3. Bonneville Shoreline Trail. Lake Bonneville existed until about 14,500 years ago. It covered the entire Salt Lake Valley and was about a third of the size of modern Utah. Because the lake existed for so long (it was formed around 500 million years ago!), significant deposits were left at various shorelines. The Bonneville Shoreline trail follows one of those. It has trailheads in most canyons throughout Utah County (I’ve started from Slate Canyon, Rock Canyon, east of Dry Creek Canyon). Use Google Maps to find a trailhead you want to use-the red pins are some options.
  4. Murdock Canal Trail. Another paved trail, this one sits atop the Murdock Canal. It’s pretty flat and open. Great for bikes, strollers, roller blades, wheelchairs, etc. There are trailheads from 800 N Orem to Highland Glen Park. Another one to use Google Maps for!
  5. Provo River Trail, of course. This busy busy paved trail is a favorite of many Utahns. It looks to start at the north east end of Deer Creek, go downhill through Provo Canyon, and follow the river all the way to Utah Lake. We usually use the portions around Bridal Veil Falls, the mouth of Provo Canyon, and near Fort Utah Park on Geneva Road. It’s usually well shaded, and it’s fun to watch the river change through the seasons.

What are your favorite places when getting up into the mountains isn’t an option?

Upper Falls, Provo Canyon

One of my hiking buddies noticed a waterfall a little east of Bridal Veil falls last year. She figured out how to get there and my kids and I tagged along. This pleasant hike is mostly flat, along the Provo River Trail. After a mile or so from the trailhead, a small path branches off behind a stone building. A brief climb takes you to Upper Falls, with great views of the canyon.


Where: Provo Canyon, starting from the bridge by the dam east of the Bridal Veil parking lot

Grown up difficulty: easy

Five year old difficulty: easy

Length and elevation: around 3 miles round trip with around 500 ft gain, depending where you park

To see: river, waterfall, cool rocks

Busyness: Provo River Trail is quite busy, but this branch off is not



Provo River Trail is one of our favorite paved trails. There is a lot to see, especially with the river and waterfalls, and in the summer it is significantly cooler than the rest of the valley.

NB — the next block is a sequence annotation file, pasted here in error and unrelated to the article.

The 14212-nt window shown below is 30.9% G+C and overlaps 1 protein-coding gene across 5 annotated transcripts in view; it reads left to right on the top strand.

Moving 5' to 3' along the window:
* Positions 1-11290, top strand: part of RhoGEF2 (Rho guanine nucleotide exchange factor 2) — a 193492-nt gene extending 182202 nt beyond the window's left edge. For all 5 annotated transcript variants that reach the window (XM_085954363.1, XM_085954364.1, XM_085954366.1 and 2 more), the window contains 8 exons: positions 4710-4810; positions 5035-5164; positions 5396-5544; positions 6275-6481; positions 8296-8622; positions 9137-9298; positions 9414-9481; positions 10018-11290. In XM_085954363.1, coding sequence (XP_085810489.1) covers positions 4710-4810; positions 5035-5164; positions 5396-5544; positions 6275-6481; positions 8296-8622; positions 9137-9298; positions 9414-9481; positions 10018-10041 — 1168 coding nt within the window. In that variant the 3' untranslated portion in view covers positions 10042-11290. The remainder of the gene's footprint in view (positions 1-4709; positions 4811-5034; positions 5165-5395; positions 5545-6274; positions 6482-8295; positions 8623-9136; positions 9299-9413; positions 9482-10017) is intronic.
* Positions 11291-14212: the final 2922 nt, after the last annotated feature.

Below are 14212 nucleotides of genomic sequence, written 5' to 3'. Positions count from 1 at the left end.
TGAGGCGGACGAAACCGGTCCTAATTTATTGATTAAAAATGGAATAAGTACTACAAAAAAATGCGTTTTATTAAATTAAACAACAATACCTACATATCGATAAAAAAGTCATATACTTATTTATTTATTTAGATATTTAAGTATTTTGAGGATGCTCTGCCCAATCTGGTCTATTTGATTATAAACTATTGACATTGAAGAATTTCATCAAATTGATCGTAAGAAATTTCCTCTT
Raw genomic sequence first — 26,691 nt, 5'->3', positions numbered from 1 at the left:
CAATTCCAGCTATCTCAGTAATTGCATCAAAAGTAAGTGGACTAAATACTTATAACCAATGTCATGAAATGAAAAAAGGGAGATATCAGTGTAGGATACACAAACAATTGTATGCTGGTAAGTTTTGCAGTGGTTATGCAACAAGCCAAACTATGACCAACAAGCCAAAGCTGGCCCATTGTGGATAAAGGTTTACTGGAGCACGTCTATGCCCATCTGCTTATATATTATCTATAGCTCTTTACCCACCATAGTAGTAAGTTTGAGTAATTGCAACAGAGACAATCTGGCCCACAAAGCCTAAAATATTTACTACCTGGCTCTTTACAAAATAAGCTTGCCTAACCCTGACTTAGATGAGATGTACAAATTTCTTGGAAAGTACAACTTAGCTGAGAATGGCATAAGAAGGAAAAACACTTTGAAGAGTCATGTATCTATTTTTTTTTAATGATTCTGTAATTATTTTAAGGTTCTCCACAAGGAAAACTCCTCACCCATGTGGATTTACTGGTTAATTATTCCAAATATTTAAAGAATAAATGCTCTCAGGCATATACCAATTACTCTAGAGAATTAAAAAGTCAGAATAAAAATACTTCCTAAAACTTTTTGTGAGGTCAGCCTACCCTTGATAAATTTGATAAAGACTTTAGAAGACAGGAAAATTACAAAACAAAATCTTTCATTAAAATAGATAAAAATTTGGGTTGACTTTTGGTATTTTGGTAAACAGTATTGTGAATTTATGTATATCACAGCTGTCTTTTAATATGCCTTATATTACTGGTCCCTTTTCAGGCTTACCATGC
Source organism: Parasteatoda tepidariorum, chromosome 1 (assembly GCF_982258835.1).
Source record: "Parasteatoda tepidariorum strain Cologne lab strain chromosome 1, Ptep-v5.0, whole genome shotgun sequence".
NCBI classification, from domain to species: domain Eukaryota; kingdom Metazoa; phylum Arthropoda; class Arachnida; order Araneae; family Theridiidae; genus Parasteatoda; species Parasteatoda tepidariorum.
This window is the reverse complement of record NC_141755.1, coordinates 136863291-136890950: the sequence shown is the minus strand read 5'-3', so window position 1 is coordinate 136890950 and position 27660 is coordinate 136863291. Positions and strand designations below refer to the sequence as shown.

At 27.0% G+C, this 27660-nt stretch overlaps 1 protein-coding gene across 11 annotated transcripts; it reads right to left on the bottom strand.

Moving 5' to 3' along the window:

For this hike, you can make it longer (closer to 3 miles) by starting at the main parking lot for Bridal Veil falls and passing picnic areas. If you’re in a hurry, take the same exit, but drive the road that follows the river as far as you can. Cross the bridge, then hike east looking for a building covered in graffiti.

Behind the building is the dirt path that will take you to the waterfall. It is steep after this, but really short. We only saw 3-4 others on this part of the trail when we went.

There’s not really anywhere to sit and snack, but the water feels great during the hot summer, and my son loved checking out all of the different rocks.


Faves: waterfalls! My kids do great when a waterfall is the destination/

Hardest: the steepness

Gear: I need ankle support for steep hikes like this. Snacks, water, sunscreen will be helpful too.

Accessible Hikes: Cedar Hills Parkway

I stumbled upon this trail in the early fall. My daughter and I were in the area and had a couple of hours before needing to pick up my son from school, so I browsed Google Maps, found this one, and checked it out. Luckily it was a great shaded path!


Where: Cedar Hills with a couple trailheads, including one at the intersection of Cedar Hills Drive and Forest Creek Drive

Grown up difficulty: easy

Five year old difficulty: easy

Length and elevation: short or long, if you double back or if you walk over to the Highland Trails portion near the golf course

To see: trees changing through the seasons, the Pleasant Grove Ditch creek

Busyness: low


This is a stroller-, bike-, and wheelchair-friendly hike. It’s paved and shaded. There are a couple of playgrounds on the southern end of the trail, which I used as rewards for longer exercise.

Homes are fairly close to the trail, but with the creek and the shade it feels magical. Fall was such a treat and I watched the leaves change dramatically over a few weeks. If you’re not going for a full sweat, letting the kids search for treasures can be a super fun activity.

This is a really beautiful walk and a great option when you want or need a paved and scenic trail.


Faves: the quiet trove of nature within a residential community

Hardest: none

Gear: you choose! Walk, stroller, bike, blade, chair. I always bring water and snacks.